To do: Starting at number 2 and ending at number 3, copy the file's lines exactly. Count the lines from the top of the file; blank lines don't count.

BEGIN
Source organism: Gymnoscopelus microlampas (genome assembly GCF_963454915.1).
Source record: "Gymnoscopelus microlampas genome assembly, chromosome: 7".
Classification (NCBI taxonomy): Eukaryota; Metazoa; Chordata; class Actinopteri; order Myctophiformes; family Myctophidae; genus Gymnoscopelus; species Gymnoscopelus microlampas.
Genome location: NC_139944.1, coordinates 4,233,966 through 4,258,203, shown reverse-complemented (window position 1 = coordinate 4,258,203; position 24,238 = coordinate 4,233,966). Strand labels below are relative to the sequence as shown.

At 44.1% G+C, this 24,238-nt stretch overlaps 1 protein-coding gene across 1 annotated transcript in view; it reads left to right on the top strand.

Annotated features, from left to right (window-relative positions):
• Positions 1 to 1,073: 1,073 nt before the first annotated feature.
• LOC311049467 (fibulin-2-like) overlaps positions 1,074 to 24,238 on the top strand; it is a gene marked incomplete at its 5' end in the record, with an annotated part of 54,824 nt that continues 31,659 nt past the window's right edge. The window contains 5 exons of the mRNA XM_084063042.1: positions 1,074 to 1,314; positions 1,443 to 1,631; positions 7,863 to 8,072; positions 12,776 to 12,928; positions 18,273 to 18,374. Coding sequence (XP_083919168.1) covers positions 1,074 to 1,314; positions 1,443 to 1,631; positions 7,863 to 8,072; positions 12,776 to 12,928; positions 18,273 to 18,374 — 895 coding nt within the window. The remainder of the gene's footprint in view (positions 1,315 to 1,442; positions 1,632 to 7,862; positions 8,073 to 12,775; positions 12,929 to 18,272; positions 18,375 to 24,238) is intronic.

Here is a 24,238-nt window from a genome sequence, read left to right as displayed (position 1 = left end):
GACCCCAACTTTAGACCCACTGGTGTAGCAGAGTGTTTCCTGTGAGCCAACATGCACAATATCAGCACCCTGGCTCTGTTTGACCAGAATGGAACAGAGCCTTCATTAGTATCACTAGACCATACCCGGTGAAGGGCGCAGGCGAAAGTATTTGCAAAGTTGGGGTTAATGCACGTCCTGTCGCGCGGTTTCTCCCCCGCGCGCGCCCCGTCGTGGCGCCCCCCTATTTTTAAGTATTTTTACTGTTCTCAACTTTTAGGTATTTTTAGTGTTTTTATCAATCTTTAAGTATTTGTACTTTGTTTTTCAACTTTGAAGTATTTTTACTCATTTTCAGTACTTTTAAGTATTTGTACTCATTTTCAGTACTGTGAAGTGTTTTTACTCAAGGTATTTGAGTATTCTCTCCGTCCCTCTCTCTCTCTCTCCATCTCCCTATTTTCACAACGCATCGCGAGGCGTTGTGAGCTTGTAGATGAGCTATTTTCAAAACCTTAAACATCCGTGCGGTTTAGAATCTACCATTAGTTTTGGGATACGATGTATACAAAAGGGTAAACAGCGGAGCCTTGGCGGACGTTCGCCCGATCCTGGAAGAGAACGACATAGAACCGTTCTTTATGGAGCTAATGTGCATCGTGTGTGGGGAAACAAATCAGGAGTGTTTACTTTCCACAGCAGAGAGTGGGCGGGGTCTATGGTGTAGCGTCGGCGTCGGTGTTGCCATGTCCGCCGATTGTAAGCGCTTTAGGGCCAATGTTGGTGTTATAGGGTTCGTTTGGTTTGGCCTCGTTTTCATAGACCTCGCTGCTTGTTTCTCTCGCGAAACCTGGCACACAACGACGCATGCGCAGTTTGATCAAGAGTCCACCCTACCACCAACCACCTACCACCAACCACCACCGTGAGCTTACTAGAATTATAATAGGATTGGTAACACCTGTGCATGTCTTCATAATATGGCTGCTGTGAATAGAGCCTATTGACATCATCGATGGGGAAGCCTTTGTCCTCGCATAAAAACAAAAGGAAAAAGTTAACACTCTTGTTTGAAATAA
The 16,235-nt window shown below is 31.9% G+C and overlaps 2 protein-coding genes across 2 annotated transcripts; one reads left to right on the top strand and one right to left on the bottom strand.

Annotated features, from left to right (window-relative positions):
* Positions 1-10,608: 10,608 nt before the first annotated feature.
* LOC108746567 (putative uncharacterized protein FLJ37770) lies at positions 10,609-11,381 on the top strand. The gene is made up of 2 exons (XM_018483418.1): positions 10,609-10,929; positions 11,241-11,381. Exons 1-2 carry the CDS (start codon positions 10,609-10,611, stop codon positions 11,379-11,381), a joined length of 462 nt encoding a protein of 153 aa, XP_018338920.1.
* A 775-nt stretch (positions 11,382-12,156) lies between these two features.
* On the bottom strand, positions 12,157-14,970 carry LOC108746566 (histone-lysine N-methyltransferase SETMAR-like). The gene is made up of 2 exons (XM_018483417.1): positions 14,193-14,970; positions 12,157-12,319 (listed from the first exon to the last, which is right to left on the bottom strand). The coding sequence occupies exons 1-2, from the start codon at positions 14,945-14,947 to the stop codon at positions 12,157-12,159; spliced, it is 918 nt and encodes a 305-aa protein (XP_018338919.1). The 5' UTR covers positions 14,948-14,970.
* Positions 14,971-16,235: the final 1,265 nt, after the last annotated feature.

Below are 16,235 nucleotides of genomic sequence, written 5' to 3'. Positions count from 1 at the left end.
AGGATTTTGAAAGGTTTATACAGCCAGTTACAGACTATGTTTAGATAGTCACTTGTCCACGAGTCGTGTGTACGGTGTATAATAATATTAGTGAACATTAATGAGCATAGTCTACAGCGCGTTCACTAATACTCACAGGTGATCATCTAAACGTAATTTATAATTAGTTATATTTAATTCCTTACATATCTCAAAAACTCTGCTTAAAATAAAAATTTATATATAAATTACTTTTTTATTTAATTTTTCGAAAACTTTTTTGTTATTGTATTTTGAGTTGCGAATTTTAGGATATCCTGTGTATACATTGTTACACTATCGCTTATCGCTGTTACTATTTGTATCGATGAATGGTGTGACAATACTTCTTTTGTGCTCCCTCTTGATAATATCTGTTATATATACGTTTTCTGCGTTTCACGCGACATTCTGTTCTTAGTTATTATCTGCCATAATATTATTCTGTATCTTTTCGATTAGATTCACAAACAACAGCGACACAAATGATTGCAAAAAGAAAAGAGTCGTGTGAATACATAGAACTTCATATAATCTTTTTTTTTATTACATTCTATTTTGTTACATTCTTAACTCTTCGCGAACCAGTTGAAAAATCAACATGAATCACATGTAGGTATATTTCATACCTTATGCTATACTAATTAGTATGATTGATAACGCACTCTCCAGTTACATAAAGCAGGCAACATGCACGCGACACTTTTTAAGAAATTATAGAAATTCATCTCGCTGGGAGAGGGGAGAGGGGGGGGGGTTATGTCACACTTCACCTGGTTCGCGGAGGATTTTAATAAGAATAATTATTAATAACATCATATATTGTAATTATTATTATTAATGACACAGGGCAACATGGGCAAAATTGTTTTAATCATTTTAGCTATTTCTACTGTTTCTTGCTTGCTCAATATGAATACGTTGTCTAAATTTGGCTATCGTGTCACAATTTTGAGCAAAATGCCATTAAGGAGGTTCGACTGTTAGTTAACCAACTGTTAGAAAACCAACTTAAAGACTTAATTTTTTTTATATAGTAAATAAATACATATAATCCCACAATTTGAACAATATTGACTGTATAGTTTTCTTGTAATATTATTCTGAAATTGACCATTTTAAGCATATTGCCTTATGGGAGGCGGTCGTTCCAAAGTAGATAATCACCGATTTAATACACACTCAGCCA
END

Source record: "Gymnoscopelus microlampas genome assembly, chromosome: 7".
Classification (NCBI taxonomy): Eukaryota; Metazoa; Chordata; class Actinopteri; order Myctophiformes; family Myctophidae; genus Gymnoscopelus; species Gymnoscopelus microlampas.